Posted by Captain Everett on March 15, 1998 at 02:14:59:
In response to Hi!, written by Caroline on March 12, 1998 at 20:52:40
I'm not a Church Historian, and it's been twenty years since I studied this period at University, but here's my stab at the question:
This would also depend whethe you wanted to become a member of the "Established" Church clergy (Church of England or Anglican), or one of the Dissenting or Nonconformist sects. What Caroline said is essentially true of the former (cf "Vicars" thread below). One might be called to enter the C of E clergy, but it was not a necessity. Being a "gentleman," with a gentleman's education, was often the most important consideration of being chosen.
Dissenters tended to be of the more radical, fervant branches of religion. The Nonconformists' main interest was often to be left alone. If one chose either of these, monetary gain and an elevated social position would not be a major consideration. However, these groups often displayed a greater degree of knowledge of the Scriptures, and an higher ability to argue religious questions. In part this was due to well organized academies to train their preachers. They also had an important role for "lay preachers" who essential took on that role on a part-time basis in addition to their regular occupation. (While money was not much of a consideration, it should be said these preachers had a great deal of status within their social group.)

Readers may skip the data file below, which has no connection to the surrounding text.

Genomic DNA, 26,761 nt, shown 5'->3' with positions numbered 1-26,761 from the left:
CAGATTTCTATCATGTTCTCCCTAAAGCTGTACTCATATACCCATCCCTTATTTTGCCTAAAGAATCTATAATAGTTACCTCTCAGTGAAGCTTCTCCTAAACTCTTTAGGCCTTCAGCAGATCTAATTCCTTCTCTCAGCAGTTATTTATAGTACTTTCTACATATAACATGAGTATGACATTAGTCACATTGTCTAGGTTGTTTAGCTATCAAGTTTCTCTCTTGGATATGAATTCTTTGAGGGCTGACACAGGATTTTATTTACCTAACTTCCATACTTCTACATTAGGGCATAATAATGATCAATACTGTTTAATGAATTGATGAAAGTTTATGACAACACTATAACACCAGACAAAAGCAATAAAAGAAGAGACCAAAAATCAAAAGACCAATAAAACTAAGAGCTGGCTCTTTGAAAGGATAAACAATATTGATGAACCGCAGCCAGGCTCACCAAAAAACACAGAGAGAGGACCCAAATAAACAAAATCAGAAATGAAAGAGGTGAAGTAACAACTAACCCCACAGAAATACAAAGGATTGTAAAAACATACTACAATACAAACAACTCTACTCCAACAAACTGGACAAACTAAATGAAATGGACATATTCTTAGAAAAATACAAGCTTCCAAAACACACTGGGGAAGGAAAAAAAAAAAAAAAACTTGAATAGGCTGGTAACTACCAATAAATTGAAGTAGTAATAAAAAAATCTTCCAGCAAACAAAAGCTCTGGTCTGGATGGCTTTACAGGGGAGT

The Methodists, despite their "radical" Wesleyian roots, were (by JA's time) quite conservative. They had also become much more structured and organized (but not bureaucratic) as they continued to grow. They also had little desire to antagonize the "Establishment" by radical dogma. They put a great emphasis on "Grace" based upon: service to the church; cultivation of the soul; and discipline in all aspects of life. Many historians argue that Methodism effectively rechanneled social forces in England, thereby preventing a revolution to occur as it did on the Continent. There was also a view that one could, by this discipline and hard work "get ahead." Ironically, this lead to desertions from the Methodist Church to the Church of England as families chose the latter religion to advance their social standing.
Dissenters were a much more varied lot. There was much less deference here to religious and secular authority. Education was not always a priority, one need not even be literate to preach. Some had very emotional tent-revival style meetings. One of the most extreme was the cult (in the traditonal, rather than modern sense) of Joanna Southcott. Whatever the form, they shared the power of preaching "by" the poor, rather than "at" the poor.
I think I've rambled on enough, and it may not really answer the question, but I trust it was of some benefit, and may spark someone more knowledgable to counter my arguements.
I remain, etc.
Posting followups to old messages is disabled; instead go to the main index and post a new message which mentions this one.